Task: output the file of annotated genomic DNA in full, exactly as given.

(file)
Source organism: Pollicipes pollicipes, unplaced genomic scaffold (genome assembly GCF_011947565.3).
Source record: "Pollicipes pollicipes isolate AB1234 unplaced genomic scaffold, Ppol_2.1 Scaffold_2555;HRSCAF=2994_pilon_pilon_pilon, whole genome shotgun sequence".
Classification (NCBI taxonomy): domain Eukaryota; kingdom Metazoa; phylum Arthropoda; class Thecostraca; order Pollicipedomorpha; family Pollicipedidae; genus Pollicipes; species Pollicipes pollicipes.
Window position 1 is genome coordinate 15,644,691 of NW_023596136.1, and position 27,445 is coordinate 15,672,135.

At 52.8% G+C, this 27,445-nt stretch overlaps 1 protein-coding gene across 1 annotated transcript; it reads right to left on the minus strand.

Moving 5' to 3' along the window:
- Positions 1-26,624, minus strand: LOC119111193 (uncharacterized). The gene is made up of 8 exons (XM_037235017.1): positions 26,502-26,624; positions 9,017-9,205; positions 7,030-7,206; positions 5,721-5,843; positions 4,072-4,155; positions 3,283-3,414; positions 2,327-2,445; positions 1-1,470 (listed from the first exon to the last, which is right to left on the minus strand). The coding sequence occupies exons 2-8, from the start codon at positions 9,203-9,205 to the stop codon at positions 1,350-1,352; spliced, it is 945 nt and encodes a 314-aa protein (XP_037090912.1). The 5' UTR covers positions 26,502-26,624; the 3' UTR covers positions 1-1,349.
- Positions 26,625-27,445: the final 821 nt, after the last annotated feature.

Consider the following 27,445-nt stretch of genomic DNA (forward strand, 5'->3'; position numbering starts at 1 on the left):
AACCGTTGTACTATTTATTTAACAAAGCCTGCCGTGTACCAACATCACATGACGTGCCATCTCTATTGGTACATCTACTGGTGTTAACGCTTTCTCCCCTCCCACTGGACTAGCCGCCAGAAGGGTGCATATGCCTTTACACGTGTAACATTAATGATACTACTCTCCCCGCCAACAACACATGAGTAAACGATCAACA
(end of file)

Source organism: Pollicipes pollicipes, unplaced genomic scaffold (genome assembly GCF_011947565.3).
Source record: "Pollicipes pollicipes isolate AB1234 unplaced genomic scaffold, Ppol_2.1 Scaffold_2555;HRSCAF=2994_pilon_pilon_pilon, whole genome shotgun sequence".
Classification (NCBI taxonomy): domain Eukaryota; kingdom Metazoa; phylum Arthropoda; class Thecostraca; order Pollicipedomorpha; family Pollicipedidae; genus Pollicipes; species Pollicipes pollicipes.
Window position 1 is genome coordinate 15,644,691 of NW_023596136.1, and position 27,445 is coordinate 15,672,135.

At 52.8% G+C, this 27,445-nt stretch overlaps 1 protein-coding gene across 1 annotated transcript; it reads right to left on the minus strand.

Moving 5' to 3' along the window:
- Positions 1-26,624, minus strand: LOC119111193 (uncharacterized). The gene is made up of 8 exons (XM_037235017.1): positions 26,502-26,624; positions 9,017-9,205; positions 7,030-7,206; positions 5,721-5,843; positions 4,072-4,155; positions 3,283-3,414; positions 2,327-2,445; positions 1-1,470 (listed from the first exon to the last, which is right to left on the minus strand). The coding sequence occupies exons 2-8, from the start codon at positions 9,203-9,205 to the stop codon at positions 1,350-1,352; spliced, it is 945 nt and encodes a 314-aa protein (XP_037090912.1). The 5' UTR covers positions 26,502-26,624; the 3' UTR covers positions 1-1,349.
- Positions 26,625-27,445: the final 821 nt, after the last annotated feature.

Consider the following 27,445-nt stretch of genomic DNA (forward strand, 5'->3'; position numbering starts at 1 on the left):
AACCGTTGTACTATTTATTTAACAAAGCCTGCCGTGTACCAACATCACATGACGTGCCATCTCTATTGGTACATCTACTGGTGTTAACGCTTTCTCCCCTCCCACTGGACTAGCCGCCAGAAGGGTGCATATGCCTTTACACGTGTAACATTAATGATACTACTCTCCCCGCCAACAACACATGAGTAAACGATCAACA